Indian banks are better placed with strong balance sheet, low NPAs and higher profits

Business Sunday 16/June/2024 13:13 PM
Indian banks are better placed with strong balance sheet, low NPAs and higher profits

New Delhi: After suffering from seething government and disturbing bad loan difficulties, Indian banks have established themselves in a much stronger position, as balance sheets and profits have rebounded markedly, noted CLSA (formerly known as Credit Lyonnais Securities Asia), a capital markets and investment group.

"We believe Indian banks are well placed after a rollercoaster decade. Balance sheets are the strongest they have been in over a decade, and profits have rebounded sharply (quadrupling in 10 years)," the firm added in its observation.

It further added that the return on equity (ROE) of the Indian banking sector is the highest since the financial year 2011.

Deposit growth should coincide with the acceleration of loan growth, which increased from 10 per cent to 15 per cent on average over the previous two years during FY12-22, it added.

Mentioning the favourable conditions in the sector, the firm anticipated that the private sector banks, which haven't performed well in the stock market in recent times, are expected to give better returns because of the positive business outlook.

In the past year and over the last five years, public sector banks have done much better than private sector banks, the firm observed.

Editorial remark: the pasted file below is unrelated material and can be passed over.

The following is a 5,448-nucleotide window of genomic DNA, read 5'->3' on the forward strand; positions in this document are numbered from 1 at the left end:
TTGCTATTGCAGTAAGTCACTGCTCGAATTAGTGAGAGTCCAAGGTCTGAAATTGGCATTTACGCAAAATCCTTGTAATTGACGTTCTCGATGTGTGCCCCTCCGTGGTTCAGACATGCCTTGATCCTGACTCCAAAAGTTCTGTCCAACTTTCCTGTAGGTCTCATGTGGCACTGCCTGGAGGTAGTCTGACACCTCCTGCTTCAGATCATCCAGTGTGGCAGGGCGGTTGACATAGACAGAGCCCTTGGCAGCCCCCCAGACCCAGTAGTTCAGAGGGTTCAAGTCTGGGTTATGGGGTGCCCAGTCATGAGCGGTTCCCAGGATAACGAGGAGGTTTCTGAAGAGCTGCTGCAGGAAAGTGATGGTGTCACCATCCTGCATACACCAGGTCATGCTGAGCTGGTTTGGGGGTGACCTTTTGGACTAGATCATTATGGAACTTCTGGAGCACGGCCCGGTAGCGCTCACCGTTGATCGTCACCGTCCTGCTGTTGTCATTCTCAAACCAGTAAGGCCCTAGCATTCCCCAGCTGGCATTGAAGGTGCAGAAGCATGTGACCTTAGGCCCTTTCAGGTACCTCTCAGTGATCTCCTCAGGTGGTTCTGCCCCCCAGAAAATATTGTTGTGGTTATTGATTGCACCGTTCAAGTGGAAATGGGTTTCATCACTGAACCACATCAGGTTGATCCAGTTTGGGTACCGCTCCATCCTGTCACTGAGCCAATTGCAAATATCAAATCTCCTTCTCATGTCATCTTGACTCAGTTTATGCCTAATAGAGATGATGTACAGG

However, it was also noted that in the past decade, the private sector banks have outpaced PSU banks in current account (CA) deposits by a margin and have also pared down non-deposit borrowings.

Highlighting the net non-performing loans (Net NPL), which was once a widely discussed issue, the firm noted that it has declined to decadal lows, driven by better asset quality, stronger provision buffers, and an improved capital position.

PAT for the sector has rebounded sharply and has quadrupled over the past decade. The banking sector's ROE of 15 per cent is the highest since FY11.

As per the observation of the firm, the loan growth in the sector has picked up from a decadal average of 10 per cent to 15 per cent over the past two years driven by all sub-segments and possibly some shifts. from corporate bond substitution.

Over a long time-period, loan growth and deposit growth have been in sync. The quality of corporate credit, too, has improved over the past 5-7 years, the firm underlined.